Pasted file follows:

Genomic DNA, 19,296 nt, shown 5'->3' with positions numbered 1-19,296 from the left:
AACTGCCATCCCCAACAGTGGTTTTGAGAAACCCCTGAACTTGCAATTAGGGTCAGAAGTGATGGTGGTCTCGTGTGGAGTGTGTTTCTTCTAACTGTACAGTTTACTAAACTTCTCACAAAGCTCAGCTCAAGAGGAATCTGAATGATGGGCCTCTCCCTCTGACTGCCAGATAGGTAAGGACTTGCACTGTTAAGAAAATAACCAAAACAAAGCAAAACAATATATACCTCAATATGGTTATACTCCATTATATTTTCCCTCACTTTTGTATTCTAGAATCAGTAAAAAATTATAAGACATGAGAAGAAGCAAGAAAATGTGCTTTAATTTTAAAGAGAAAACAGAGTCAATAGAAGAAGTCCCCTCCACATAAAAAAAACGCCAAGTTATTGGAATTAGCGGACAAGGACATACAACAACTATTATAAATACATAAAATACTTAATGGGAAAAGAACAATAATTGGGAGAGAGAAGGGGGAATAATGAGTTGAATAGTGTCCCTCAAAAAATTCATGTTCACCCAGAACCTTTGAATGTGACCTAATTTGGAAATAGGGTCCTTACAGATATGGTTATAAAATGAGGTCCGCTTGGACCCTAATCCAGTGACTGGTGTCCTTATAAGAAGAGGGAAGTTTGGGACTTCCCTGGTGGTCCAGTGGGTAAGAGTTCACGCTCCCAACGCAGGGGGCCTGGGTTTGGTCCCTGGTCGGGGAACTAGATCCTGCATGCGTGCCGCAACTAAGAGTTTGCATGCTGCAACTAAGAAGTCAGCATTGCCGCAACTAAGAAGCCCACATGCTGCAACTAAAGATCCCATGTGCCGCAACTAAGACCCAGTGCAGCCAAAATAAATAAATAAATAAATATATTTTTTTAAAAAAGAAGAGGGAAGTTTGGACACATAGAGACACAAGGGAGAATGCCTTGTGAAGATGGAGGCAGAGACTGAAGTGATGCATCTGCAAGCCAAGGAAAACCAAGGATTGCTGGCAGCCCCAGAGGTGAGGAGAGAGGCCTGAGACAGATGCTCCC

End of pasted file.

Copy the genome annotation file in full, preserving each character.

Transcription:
Genomic DNA, 19,296 nt, shown 5'->3' with positions numbered 1-19,296 from the left:
AACTGCCATCCCCAACAGTGGTTTTGAGAAACCCCTGAACTTGCAATTAGGGTCAGAAGTGATGGTGGTCTCGTGTGGAGTGTGTTTCTTCTAACTGTACAGTTTACTAAACTTCTCACAAAGCTCAGCTCAAGAGGAATCTGAATGATGGGCCTCTCCCTCTGACTGCCAGATAGGTAAGGACTTGCACTGTTAAGAAAATAACCAAAACAAAGCAAAACAATATATACCTCAATATGGTTATACTCCATTATATTTTCCCTCACTTTTGTATTCTAGAATCAGTAAAAAATTATAAGACATGAGAAGAAGCAAGAAAATGTGCTTTAATTTTAAAGAGAAAACAGAGTCAATAGAAGAAGTCCCCTCCACATAAAAAAAACGCCAAGTTATTGGAATTAGCGGACAAGGACATACAACAACTATTATAAATACATAAAATACTTAATGGGAAAAGAACAATAATTGGGAGAGAGAAGGGGGAATAATGAGTTGAATAGTGTCCCTCAAAAAATTCATGTTCACCCAGAACCTTTGAATGTGACCTAATTTGGAAATAGGGTCCTTACAGATATGGTTATAAAATGAGGTCCGCTTGGACCCTAATCCAGTGACTGGTGTCCTTATAAGAAGAGGGAAGTTTGGGACTTCCCTGGTGGTCCAGTGGGTAAGAGTTCACGCTCCCAACGCAGGGGGCCTGGGTTTGGTCCCTGGTCGGGGAACTAGATCCTGCATGCGTGCCGCAACTAAGAGTTTGCATGCTGCAACTAAGAAGTCAGCATTGCCGCAACTAAGAAGCCCACATGCTGCAACTAAAGATCCCATGTGCCGCAACTAAGACCCAGTGCAGCCAAAATAAATAAATAAATAAATATATTTTTTTAAAAAAGAAGAGGGAAGTTTGGACACATAGAGACACAAGGGAGAATGCCTTGTGAAGATGGAGGCAGAGACTGAAGTGATGCATCTGCAAGCCAAGGAAAACCAAGGATTGCTGGCAGCCCCAGAGGTGAGGAGAGAGGCCTGAGACAGATGCTCCC